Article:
It involves digging or the destruction of items, such as furniture, doors, or toys by chewing. Pets, in particular dogs, can have the tendency to show destructive behavior. This is often caused by an anxiety. In puppies, chewing is a way to relieve the discomfort of teething. Destructive behavior can be caused by different psychological conditions, such as separation anxiety, fears, and boredom. But is can also be caused by a medical condition. It is advised to observe your pet's behavior in detail and then consult a veterinarian, who can give advise to reduce the destructive behavior of your pet.
How to Recognize
Destructive behavior occurs when the dog is chewing an item which is not desired is chewed. There is also secondary destructive behavior. This is often caused by some sort of anxiety or aggression. In puppies, chewing is a way to relieve the discomfort of teething. This behavior should change when the permanent teeth appear.
Causes of Destructive Behavior
Destructive Behavior can be caused by different psychological conditions, such as separation anxiety, fears, and boredom. Destructive behavior can also be caused by a medical condition. Destructive behavior and secondary destructive behavior can also lead to problems with the dog’s teeth, skin, intestines or stomach. It is advised to observe your pet's behavior in detail and then consult a pet behavior specialist, who can give advice to reduce the Destructive Behavior of your pet.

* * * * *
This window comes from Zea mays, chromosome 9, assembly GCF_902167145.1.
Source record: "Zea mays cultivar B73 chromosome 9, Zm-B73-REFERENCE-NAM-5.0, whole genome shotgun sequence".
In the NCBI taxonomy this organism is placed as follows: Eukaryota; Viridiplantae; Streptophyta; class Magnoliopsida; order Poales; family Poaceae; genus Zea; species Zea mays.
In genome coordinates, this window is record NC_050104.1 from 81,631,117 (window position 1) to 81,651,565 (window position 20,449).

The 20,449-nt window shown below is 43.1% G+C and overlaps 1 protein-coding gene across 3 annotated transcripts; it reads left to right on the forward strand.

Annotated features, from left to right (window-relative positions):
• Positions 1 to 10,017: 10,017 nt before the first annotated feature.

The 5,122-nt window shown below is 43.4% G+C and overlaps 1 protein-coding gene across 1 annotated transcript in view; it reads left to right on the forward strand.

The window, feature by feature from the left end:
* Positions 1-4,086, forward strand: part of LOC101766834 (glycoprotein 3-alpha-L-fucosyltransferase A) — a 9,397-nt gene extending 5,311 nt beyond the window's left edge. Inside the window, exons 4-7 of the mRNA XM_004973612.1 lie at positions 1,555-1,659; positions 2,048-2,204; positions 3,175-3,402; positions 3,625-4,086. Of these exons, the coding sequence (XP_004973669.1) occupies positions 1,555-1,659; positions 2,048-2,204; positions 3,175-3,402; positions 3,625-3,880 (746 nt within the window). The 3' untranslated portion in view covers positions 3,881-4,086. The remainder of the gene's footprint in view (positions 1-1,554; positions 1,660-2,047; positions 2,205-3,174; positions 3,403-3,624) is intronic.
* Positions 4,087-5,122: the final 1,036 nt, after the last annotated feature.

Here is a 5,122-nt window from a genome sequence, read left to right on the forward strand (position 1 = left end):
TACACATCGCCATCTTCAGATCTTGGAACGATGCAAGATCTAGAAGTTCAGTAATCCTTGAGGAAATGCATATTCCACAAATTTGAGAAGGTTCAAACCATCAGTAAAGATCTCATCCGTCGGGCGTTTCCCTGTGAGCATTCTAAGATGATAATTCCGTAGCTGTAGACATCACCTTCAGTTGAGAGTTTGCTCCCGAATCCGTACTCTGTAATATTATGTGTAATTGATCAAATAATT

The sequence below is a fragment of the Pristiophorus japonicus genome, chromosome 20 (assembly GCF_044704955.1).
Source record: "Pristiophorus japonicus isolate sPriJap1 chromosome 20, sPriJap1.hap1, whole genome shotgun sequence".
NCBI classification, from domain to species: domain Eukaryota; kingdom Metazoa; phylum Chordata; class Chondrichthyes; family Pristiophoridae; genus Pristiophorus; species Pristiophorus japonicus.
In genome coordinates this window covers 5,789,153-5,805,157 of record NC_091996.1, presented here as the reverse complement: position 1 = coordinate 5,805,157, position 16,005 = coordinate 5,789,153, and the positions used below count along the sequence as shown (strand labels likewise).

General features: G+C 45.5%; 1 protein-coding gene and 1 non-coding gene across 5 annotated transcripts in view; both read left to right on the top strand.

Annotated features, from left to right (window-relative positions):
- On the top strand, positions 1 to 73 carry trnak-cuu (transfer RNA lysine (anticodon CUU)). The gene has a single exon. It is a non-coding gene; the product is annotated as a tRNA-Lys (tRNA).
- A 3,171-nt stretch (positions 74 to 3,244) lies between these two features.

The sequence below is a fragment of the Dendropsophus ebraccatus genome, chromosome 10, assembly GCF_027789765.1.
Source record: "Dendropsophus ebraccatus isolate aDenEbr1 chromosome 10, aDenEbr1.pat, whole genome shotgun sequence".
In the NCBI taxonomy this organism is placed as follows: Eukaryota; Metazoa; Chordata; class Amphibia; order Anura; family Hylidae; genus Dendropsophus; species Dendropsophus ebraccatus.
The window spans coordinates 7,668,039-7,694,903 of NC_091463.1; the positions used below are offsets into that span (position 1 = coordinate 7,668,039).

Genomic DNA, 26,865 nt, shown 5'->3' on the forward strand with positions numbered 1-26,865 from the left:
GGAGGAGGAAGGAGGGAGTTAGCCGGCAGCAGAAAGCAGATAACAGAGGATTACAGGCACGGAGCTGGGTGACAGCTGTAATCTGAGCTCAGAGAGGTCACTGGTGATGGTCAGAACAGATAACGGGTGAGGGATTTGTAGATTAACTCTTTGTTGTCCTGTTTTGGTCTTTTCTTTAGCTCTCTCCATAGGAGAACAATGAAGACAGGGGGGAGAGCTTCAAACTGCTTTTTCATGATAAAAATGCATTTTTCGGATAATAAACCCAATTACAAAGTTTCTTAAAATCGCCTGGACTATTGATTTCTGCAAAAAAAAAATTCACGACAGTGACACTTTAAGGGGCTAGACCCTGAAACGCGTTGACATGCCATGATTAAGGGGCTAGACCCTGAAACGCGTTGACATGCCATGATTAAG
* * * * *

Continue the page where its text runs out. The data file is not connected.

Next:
Symptoms of destructive behavior include chewing on furniture, digging holes in the lawn, chewing houseplants or chewing on small items in your home. Symptoms of secondary destructive behavior include destroying items to obtain the attention of the pet parent or destroying items while the pet parent is present.
If your dog spends a great deal of time chewing the furniture, portions of its own body or displays signs of pica (eating items which are not food), this may be due to obsessive compulsive behavior. If the behavior is due to separation anxiety, the pet may chew on home items, personal items of the pet parent, destroy the walls and/or use the bathroom in the home.
Treatment for Destructive Behavior
The destructive behavior may be treated via increased levels of exercise, new chew toys or additional time spent with the pet parent. If you have any additional questions, you can discuss them with your pet behavior specialist to determine a plan of action.
When adding a dog or cat to your family you want to make sure your pet is happy, healthy and protected. During its lifetime your pet is exposed to many illnesses and diseases and some breeds are affected by a congenital disease which is a condition existing at birth. At these moments when your pet is ill or maybe needs surgery, you want to be protected for the unexpected and high veterinarian costs.